The return of the mist

Mary's rhododendron

Today’s guest picture was sent to me by my Somerset correspondent, Venetia,  who is visiting my sister Mary in London.  She was as surprised to see this rhododendron on Mary’s garden as I was to get her photo of it.  They must really be ahead of the game down there.

Mary's rhododendron

You couldn’t see much at all here in Langholm as we had a day of mist and the surrounding hills were blotted out.  Mrs Tootlepedal had to go to Annan on business and I spent a moment or two seeing if any birds had returned to the garden….

Female and male siskins

…and was pleased to see that a few had come back.

A blackbird with a touch of white about it.

I didn’t stop too long though, as I wanted to get a cycle ride in before lunch.  I only just got back in time because the mist slowed me down on the single track road over the hill….

Bloch road

…and I didn’t want to bump into any delivery van in a hurry.

To be fair, it wasn’t only the mist that slowed me down.  My legs were not in the mood to rush about after yesterday’s ride.  Under the circumstances, it was lucky that I was only doing a little twenty mile tour of nether Canonbie and back and I made it home at bang on one o’clock.

I added a minute to my time when I stopped to take a sombre picture of a tree on the old road near Irvine House which has now been by-passed.  I thought that the gloomy day deserved a black and white picture to go with it.

tree near Irvine House

After lunch, Sandy arrived.  We had been thinking about a walk but in the relentlessly grey mist, that didn’t seem so attractive and we decided to go up to the Moorland bird hide and see if we could persuade the birds to come very close to us.

The pheasants didn’t need persuading.  Quite the reverse.


The male sat on the gate without moving as we drove up and got out of the car and the female jumped onto the tree stump and stole all the seeds that Sandy had carefully put out to attract smaller birds.  No amount of shouting and rude words could shift her until she had eaten the lot.

There were quite a lot of the usual birds flitting about, woodpeckers, chaffinches, greenfinches, siskins and all sorts of tits and as the tits came nearest, I concentrated on trying to catch as many of them as I could.

great tit blue tit and coal tit
A mixed bag of great tit, blue tit and coal tit
great tit
A great tit gets ready to attack the nuts
blue tits
Total blue tits

And my favourite of the day…

coal tit
A coal tit gets one of Sandy’s seeds before the pheasant arrived
coal tit

If you ever want to see a picture of a disappointed bird, this is the one for you.

Among the usual customers, we were offered a couple of treats.


Either one nuthatch came twice or two nuthatches visited once each.  Sadly from our point of view, they didn’t live up their name and wouldn’t come to the nuts which were closer to us than the seed feeder.  Perhaps these are rare seedhatches.

To the right of the hide, a tree creeper did live up to its name and crept up a tree.

tree creeper

Another one crept up another tree but it was just out of range.

On our way back home, we paused for a moment to watch a couple of men building a very extensive scaffolding platform for the bridge repairs.

Skippers Bridge repairs

I will try to keep an eye on these works as they develop.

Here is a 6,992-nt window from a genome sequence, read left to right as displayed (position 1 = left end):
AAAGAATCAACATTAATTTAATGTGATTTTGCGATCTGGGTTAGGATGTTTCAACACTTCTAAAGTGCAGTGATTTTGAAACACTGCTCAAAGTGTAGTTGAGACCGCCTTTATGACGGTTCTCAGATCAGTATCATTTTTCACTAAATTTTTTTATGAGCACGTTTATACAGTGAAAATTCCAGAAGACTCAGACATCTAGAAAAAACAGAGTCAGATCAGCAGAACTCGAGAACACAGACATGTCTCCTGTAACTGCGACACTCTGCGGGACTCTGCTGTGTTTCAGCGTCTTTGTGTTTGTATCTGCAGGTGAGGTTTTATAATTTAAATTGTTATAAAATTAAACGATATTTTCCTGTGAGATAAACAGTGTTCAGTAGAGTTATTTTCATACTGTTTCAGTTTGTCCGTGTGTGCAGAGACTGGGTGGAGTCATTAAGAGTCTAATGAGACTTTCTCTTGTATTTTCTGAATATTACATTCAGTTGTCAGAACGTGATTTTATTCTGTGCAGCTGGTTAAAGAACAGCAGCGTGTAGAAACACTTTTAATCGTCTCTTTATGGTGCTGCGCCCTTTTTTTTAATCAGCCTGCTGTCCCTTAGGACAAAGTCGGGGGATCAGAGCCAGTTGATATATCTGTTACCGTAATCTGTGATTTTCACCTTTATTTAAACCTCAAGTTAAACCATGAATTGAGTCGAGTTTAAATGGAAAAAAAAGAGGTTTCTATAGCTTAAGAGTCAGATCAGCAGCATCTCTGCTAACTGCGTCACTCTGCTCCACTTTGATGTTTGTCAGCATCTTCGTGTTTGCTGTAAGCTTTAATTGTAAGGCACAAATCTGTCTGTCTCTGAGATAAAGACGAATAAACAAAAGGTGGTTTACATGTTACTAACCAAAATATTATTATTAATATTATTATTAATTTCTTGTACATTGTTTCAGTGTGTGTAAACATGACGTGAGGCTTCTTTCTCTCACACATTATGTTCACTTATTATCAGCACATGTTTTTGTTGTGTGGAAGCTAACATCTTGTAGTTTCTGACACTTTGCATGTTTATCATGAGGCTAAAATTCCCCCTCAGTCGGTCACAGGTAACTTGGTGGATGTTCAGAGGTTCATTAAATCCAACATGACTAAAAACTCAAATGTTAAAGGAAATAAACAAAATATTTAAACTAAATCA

Once home, we had a cup of tea and several biscuits with Mrs Tootlepedal and then Sandy went off after showing me some of the latest sterling photographic work he has been doing on the Langholm Archive Group website.  If any reader has time to spare, I can thoroughly recommend a visit to the photographic section of the site, where there are literally thousands of indexed pictures documenting the history of the town and its people.

In the evening, I met Sandy again, this time at the Buccleuch Centre where we were attending a concert by a Canadian band called Ten Strings and a Goatskin.

The ten strings were a fiddle and a guitar and the goatskin provided the percussion along with a wooden board on which the percussionist stamped with great enthusiasm.   Their website says that “the group is a bilingual folk/fusion trio from Prince Edward Island who present traditional and original music inspired by their Atlantic Canadian histories and roots, and infused with pop and world rhythms.”   That sums them up nicely.

They were slightly exhausting as slow numbers do not figure largely in their repertoire but they were very entertaining and they talked well between numbers.  They invited us to clap our hands or tap our feet along with them as they played but I wisely resisted as, had I tried to join in, the infusion of pop and world rhythms might well have led to a dislocated ankle.

I did get a flying bird of the day today in the mist.  An obliging chaffinch hung in the air for me.

flying chaffinch

Published by tootlepedal

Cyclist, retired teacher, curmudgeon, keen amateur photographer.

31 thoughts on “The return of the mist

    1. There is quite a big hole on the stonework. Cynical locals are taking bets on the scaffolding being washed away in a flood before it can be used.

  1. How can it be that there is no “gardens” category in the photo archive? (gasp!) And I know you find the pheasants annoying, but I do find them amusing!

  2. Lovely photos of all the birds especially the whoops a daisy one! Photos galore in the Archive Group- amazing amount of work and effort to collate all that history. It’s really fascinating even if you don’t live in Langholm!

  3. Your pheasants sounds like our Quail, Inc. visitors at our feeders. They can cleanup seed in no time flat.

    The band from PEI sounds lively. I have not visited PEI yet, but my uncle is buried there, and we have friends with a place to stay. It is on our list.

    I’ve bookmarked the Langholm archive site. Thank you for the link.

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